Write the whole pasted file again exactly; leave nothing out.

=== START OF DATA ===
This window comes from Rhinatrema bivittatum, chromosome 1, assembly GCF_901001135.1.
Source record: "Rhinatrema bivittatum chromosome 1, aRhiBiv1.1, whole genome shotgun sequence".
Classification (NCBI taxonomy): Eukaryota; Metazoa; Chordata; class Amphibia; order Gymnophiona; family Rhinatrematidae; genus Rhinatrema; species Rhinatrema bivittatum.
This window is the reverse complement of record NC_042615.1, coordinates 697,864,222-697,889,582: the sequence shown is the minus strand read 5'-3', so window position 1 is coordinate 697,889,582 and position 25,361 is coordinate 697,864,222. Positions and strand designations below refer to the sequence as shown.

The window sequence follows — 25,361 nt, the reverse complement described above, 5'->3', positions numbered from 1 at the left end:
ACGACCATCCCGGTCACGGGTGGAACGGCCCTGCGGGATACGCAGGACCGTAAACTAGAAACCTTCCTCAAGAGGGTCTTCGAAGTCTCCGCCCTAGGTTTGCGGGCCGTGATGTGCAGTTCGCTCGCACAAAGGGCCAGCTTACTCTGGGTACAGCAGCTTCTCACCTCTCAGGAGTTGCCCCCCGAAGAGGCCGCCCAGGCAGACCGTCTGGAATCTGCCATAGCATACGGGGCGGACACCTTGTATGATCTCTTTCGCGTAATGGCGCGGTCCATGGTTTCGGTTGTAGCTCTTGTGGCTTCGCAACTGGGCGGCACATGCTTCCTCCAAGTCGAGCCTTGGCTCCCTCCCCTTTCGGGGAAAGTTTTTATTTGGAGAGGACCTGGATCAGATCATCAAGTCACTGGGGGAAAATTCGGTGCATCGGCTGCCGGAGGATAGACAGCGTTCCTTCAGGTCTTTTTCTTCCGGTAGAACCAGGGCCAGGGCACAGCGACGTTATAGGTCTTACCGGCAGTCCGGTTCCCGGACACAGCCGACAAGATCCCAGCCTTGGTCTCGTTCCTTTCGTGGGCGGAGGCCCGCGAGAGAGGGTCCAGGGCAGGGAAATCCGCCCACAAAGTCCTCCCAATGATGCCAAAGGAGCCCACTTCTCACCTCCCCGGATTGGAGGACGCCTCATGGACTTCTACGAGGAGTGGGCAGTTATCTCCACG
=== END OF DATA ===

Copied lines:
This window comes from Rhinatrema bivittatum, chromosome 1, assembly GCF_901001135.1.
Source record: "Rhinatrema bivittatum chromosome 1, aRhiBiv1.1, whole genome shotgun sequence".
Classification (NCBI taxonomy): Eukaryota; Metazoa; Chordata; class Amphibia; order Gymnophiona; family Rhinatrematidae; genus Rhinatrema; species Rhinatrema bivittatum.
This window is the reverse complement of record NC_042615.1, coordinates 697,864,222-697,889,582: the sequence shown is the minus strand read 5'-3', so window position 1 is coordinate 697,889,582 and position 25,361 is coordinate 697,864,222. Positions and strand designations below refer to the sequence as shown.

The window sequence follows — 25,361 nt, the reverse complement described above, 5'->3', positions numbered from 1 at the left end:
ACGACCATCCCGGTCACGGGTGGAACGGCCCTGCGGGATACGCAGGACCGTAAACTAGAAACCTTCCTCAAGAGGGTCTTCGAAGTCTCCGCCCTAGGTTTGCGGGCCGTGATGTGCAGTTCGCTCGCACAAAGGGCCAGCTTACTCTGGGTACAGCAGCTTCTCACCTCTCAGGAGTTGCCCCCCGAAGAGGCCGCCCAGGCAGACCGTCTGGAATCTGCCATAGCATACGGGGCGGACACCTTGTATGATCTCTTTCGCGTAATGGCGCGGTCCATGGTTTCGGTTGTAGCTCTTGTGGCTTCGCAACTGGGCGGCACATGCTTCCTCCAAGTCGAGCCTTGGCTCCCTCCCCTTTCGGGGAAAGTTTTTATTTGGAGAGGACCTGGATCAGATCATCAAGTCACTGGGGGAAAATTCGGTGCATCGGCTGCCGGAGGATAGACAGCGTTCCTTCAGGTCTTTTTCTTCCGGTAGAACCAGGGCCAGGGCACAGCGACGTTATAGGTCTTACCGGCAGTCCGGTTCCCGGACACAGCCGACAAGATCCCAGCCTTGGTCTCGTTCCTTTCGTGGGCGGAGGCCCGCGAGAGAGGGTCCAGGGCAGGGAAATCCGCCCACAAAGTCCTCCCAATGATGCCAAAGGAGCCCACTTCTCACCTCCCCGGATTGGAGGACGCCTCATGGACTTCTACGAGGAGTGGGCAGTTATCTCCACG